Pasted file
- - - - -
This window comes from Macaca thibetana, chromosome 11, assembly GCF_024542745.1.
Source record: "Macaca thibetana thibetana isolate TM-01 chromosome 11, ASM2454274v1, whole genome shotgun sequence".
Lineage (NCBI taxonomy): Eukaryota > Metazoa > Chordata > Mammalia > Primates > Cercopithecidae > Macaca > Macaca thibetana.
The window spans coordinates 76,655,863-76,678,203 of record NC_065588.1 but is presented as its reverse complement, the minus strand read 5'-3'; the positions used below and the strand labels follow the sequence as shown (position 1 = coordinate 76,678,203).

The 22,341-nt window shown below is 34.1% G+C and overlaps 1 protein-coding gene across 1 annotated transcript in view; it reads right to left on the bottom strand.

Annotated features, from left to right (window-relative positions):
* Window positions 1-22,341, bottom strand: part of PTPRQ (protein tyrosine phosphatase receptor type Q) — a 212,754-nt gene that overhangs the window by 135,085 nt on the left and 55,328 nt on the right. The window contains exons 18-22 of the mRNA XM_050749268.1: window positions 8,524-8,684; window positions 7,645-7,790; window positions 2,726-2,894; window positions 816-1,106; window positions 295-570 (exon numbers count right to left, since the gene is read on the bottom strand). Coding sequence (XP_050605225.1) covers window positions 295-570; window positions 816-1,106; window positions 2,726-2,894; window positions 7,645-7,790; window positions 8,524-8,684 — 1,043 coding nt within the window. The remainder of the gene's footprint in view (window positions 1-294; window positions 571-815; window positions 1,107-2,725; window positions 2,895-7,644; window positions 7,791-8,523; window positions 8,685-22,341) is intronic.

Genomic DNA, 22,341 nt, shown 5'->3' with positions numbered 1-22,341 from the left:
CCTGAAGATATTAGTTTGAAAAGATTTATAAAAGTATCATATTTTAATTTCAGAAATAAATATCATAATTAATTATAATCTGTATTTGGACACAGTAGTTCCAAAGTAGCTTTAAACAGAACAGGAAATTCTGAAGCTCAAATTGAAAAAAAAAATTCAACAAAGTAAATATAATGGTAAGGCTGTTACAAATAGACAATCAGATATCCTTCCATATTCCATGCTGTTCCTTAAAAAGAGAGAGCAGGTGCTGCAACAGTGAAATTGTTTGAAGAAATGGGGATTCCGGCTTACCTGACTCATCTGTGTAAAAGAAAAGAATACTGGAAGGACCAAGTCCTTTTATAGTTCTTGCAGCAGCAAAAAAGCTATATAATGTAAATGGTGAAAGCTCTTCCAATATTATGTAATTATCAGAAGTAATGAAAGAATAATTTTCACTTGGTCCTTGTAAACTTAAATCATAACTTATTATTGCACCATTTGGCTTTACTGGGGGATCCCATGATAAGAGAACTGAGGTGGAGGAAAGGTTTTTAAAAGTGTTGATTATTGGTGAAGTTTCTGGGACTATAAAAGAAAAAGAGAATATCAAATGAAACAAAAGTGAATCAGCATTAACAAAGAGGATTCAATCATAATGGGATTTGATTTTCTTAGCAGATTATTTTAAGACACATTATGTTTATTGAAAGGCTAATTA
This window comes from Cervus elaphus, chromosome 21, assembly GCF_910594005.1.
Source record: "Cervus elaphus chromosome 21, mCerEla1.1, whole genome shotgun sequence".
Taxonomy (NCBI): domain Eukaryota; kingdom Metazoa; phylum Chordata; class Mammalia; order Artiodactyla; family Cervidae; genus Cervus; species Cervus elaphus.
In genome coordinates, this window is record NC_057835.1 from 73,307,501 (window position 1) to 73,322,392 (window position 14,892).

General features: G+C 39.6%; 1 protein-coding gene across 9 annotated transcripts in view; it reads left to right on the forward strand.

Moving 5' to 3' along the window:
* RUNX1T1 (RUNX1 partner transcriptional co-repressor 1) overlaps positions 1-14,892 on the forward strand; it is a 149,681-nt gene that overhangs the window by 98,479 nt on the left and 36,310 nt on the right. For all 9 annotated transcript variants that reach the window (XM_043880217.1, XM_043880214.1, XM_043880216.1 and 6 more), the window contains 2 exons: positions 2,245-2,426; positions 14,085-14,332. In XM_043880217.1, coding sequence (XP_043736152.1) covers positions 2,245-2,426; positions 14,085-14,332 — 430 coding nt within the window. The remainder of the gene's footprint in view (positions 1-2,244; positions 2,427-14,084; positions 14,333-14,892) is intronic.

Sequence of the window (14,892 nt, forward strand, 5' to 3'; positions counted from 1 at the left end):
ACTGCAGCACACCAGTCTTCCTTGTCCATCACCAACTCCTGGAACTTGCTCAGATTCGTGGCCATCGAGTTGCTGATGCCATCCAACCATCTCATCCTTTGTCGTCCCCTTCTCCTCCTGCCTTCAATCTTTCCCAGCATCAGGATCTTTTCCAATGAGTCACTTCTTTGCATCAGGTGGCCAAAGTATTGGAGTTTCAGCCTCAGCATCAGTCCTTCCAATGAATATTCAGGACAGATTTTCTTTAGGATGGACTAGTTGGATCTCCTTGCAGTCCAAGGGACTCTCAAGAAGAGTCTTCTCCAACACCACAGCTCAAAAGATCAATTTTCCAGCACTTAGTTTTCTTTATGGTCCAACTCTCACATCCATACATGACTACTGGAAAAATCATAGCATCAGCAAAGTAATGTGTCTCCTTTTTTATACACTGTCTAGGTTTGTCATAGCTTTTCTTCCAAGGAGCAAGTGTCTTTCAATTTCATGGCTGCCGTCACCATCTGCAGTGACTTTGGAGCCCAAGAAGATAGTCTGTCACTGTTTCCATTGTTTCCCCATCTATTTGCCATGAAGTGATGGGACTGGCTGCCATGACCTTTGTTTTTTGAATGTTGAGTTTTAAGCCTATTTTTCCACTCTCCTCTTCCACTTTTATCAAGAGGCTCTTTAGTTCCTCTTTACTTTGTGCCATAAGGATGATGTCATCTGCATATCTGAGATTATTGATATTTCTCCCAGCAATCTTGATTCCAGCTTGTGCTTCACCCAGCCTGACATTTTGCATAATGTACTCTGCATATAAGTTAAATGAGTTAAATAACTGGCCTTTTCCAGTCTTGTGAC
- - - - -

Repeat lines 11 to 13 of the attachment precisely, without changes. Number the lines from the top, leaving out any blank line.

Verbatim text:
Source record: "Cervus elaphus chromosome 21, mCerEla1.1, whole genome shotgun sequence".
Taxonomy (NCBI): domain Eukaryota; kingdom Metazoa; phylum Chordata; class Mammalia; order Artiodactyla; family Cervidae; genus Cervus; species Cervus elaphus.
In genome coordinates, this window is record NC_057835.1 from 73,307,501 (window position 1) to 73,322,392 (window position 14,892).